This website now supports Gemini

Gemini is a protocol similar to HTTP, in that it’s used for transmitting (mostly) text in (usually) a markup language. However, one of the primary goals of Gemini is simplicity. Requests are always a single TLS/TCP connection with the route, and a correct response looks like 20 text/gemini\n\rhello world\n. Additionally, Gemini uses a language called “Gemtext” as its markup language. It’s kind of like Markdown, but even simpler. Every line can only contain a single type of data, so for example you can’t have links in the middle of text. Read the Gemini spec if you’re interested.

Translating HTML to Gemtext

Anyways, so I decided to make my website support the Gemini protocol for fun. The plan is to make it translate the HTML on my blog into Gemtext, which shouldn’t be too hard considering that HTML is generated from mostly markdown.

Here’s an example of a typical blog post I write, mostly markdown and some HTML.

At first, I tried using the html_parser Rust crate to read the HTML and flatten it out. However, I soon ran into issue #22: Incorrectly trimming whitespaces for text nodes. This made text be squished with links, and while technically I could’ve added workarounds by having it add spaces there I figured it’d be better to avoid issues with that in the future by just using a different crate. I looked at other HTML parsing crates and decided on tl, which does not suffer from the same issue as html_parser.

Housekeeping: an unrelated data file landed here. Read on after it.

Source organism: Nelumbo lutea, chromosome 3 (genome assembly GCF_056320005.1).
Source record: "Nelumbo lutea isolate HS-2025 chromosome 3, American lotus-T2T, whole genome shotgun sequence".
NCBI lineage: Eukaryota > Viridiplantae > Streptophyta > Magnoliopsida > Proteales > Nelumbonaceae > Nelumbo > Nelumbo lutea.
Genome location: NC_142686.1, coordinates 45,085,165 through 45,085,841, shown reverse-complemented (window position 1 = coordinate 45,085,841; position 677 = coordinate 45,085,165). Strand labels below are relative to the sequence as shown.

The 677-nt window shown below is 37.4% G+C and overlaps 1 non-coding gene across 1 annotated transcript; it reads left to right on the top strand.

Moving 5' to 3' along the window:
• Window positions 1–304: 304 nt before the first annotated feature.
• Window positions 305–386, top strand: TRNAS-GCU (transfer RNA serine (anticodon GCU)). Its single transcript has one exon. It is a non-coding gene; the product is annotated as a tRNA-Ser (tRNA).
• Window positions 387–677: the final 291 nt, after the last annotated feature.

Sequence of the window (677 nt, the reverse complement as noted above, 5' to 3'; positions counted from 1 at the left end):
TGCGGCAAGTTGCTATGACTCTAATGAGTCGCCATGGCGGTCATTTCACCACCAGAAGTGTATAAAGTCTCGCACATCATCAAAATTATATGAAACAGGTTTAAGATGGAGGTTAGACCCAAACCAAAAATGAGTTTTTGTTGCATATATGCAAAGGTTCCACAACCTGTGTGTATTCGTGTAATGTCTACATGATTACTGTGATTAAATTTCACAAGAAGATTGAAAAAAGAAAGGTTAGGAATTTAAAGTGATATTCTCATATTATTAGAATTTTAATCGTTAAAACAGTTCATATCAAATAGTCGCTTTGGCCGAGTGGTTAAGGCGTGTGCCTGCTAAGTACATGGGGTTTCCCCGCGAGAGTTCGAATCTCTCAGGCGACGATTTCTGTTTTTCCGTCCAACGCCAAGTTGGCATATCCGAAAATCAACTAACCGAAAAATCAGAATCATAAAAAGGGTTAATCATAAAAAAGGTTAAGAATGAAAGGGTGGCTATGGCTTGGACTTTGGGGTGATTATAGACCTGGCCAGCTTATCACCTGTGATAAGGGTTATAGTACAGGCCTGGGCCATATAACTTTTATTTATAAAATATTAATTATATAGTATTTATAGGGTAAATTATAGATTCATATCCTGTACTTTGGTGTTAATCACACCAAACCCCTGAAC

If you remember from earlier, though, Gemini does not support inline links! I considered other options like putting every link at the end of the post, but I decided to make it dump the links at the end of every paragraph so they’re easy to find while you’re reading. To make images work, I had to make my crawler download them into a directory so the Gemini server could serve them easily. The actual Gemtext for them is straightforward though.


To actually serve the Gemini site (capsule, technically), I initially thought I was going to use Agate, but I decided it would be more fun to make my own server (and it’d make it easier to integrate with the crawler). The only thing I was kind of worried about implementing was TLS. I started by copy-pasting from the Rustls examples on their docs, but I wasn’t sure how to make the self-signing work. I took a look at how Agate was doing it, and they’re also using Rustls but through tokio_rustls, and using a crate called rcgen for generating the certificates.

My code for that ended up looking kinda like this:

use rcgen::{Certificate, CertificateParams, DnType};
use tokio_rustls::rustls;

let mut cert_params = CertificateParams::new(vec![HOSTNAME.to_string()]);
    .push(DnType::CommonName, HOSTNAME);

let cert = Certificate::from_params(cert_params).unwrap();

let public_key = new_cert.serialize_der().unwrap();